Tuesday, May 21 2013 11:17 AM EDT2013-05-21 15:17:00 GMT
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Tuesday, May 21 2013 11:15 AM EDT2013-05-21 15:15:53 GMT
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Tuesday, May 21 2013 10:36 AM EDT2013-05-21 14:36:49 GMT
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It was a rare moment in relations between the media and the government: In 2008, FBI Director Robert Mueller called the top editors at The New York Times and The Washington Post to apologize.More >>
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DECATUR, AL (WAFF) -
A Decatur Utilities crew left Alabama to help with storm recovery in New Jersey, but did not make the trip because of what they are now calling confusion over union paperwork.
The six-man crew staged in Virginia, but Decatur Utilities said they were never able to get in touch with officials or utility companies in New York or New Jersey. While the crew stood down in Virginia, Decatur Utilities officials claimed they received a union contract they thought they would have to agree to before helping storm victims.
General Manager Ray Hardin appeared on Fox Business Channel Friday morning saying, "We were presented documents from IBEW that required our folks to affiliate with the unions and that was something we could not agree to."
Decatur Utilities later released a statement expanding on that, "Upon arriving at a staging area in Virginia, crews were held in place pending clarification of documents received from IBEW that implied a requirement of our employees to agree to union affiliation while working in the New York and New Jersey areas. It was and remains our understanding that agreeing to those requirements was a condition of being allowed to work in those areas."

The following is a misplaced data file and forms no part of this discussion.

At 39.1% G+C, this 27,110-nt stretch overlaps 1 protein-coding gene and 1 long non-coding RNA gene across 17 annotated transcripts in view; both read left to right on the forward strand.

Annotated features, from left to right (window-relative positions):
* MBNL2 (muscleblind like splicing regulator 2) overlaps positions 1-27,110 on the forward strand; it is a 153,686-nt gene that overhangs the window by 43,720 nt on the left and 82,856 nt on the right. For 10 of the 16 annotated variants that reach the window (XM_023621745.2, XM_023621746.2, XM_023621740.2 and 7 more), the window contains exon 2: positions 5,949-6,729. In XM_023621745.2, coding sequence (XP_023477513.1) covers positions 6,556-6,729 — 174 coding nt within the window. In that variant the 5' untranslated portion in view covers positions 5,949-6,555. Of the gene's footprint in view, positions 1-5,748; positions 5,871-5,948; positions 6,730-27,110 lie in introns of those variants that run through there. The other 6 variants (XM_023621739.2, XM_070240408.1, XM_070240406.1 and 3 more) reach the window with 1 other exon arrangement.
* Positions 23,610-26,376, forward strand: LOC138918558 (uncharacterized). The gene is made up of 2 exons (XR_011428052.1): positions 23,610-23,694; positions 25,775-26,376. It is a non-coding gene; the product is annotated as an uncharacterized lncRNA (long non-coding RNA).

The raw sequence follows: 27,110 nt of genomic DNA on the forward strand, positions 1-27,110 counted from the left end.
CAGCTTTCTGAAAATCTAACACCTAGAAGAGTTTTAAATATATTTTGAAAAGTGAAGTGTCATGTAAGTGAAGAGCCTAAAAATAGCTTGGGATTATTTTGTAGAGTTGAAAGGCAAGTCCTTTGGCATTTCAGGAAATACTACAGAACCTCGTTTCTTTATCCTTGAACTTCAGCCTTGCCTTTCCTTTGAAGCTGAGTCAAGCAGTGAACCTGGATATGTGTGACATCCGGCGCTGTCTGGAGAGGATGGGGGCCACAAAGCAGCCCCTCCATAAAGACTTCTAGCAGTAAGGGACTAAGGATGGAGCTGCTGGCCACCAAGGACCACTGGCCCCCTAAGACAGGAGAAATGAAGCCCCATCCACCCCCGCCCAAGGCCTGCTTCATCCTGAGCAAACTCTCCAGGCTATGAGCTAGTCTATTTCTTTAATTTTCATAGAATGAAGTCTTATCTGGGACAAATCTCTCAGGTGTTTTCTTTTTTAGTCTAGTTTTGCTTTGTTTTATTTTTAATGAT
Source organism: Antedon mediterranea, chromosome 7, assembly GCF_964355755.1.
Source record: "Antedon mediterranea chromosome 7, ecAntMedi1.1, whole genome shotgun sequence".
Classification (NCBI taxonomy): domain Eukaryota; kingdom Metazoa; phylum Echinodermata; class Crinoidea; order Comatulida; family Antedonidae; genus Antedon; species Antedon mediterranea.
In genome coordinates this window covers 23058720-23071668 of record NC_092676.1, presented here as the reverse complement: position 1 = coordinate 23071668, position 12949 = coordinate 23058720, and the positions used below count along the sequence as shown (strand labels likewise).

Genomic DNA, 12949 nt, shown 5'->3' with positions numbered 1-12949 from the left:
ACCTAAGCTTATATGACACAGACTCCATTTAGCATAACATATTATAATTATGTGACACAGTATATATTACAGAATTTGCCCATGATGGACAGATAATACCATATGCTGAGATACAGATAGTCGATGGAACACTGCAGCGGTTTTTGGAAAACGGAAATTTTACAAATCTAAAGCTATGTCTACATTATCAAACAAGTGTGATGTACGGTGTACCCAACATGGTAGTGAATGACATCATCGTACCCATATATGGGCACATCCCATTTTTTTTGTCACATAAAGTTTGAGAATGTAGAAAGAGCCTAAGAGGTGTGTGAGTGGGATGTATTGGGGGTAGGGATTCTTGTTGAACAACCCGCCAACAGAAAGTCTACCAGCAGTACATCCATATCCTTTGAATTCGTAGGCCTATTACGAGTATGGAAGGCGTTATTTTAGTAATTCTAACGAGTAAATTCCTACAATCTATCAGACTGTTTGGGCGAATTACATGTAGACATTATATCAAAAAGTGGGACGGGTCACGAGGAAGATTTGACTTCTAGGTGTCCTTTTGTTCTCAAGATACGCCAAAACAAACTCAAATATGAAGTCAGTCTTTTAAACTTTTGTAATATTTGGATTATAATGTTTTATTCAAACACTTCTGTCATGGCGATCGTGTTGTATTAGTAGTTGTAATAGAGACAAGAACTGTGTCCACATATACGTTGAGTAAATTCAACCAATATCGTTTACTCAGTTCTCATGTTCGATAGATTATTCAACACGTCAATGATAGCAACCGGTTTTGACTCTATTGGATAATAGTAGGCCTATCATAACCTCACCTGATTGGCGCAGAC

Late Friday at a press conference, Hardin said the documents actually came from Electric Cities of Alabama, a coalition of the state's municipally owned utilities.
Bottom line, it appears now that Decatur Utilities wrongly assumed they would have to agree to the union contract before traveling to New Jersey to help with recovery efforts. The IBEW said in times of crisis, help is welcomed from union and non-union utility workers.
Hardin said as they waited for confirmation on the documents, crews received word that Seaside Heights had received the assistance they needed from other sources.
"At this stage, it is not clear who is alleged to have turned the crew away and the company that employs the affected workers has denied the claim," said IBEW President Ed Hill in a statement. "IBEW local leaders in New Jersey have reiterated what has been the long standing record of our union – in times of crisis all help is welcome and we pull together with everyone to meet the needs of the public. We have communicated this to the office of New Jersey Governor Christie as well."
The crew from Decatur Utilities attempted to look for work in other areas, but Hardin said based on the uncertainty of other union requirements, they made the decision to return home after being stalled in Virginia most of the day Thursday.
Other utility crews from Alabama are still helping with storm cleanup. Huntsville Utilities said they were not turned away and are in Long Island, New York. Joe Wheeler EMC said they did not respond to New Jersey, but did travel to Maryland and headed home once they were finished.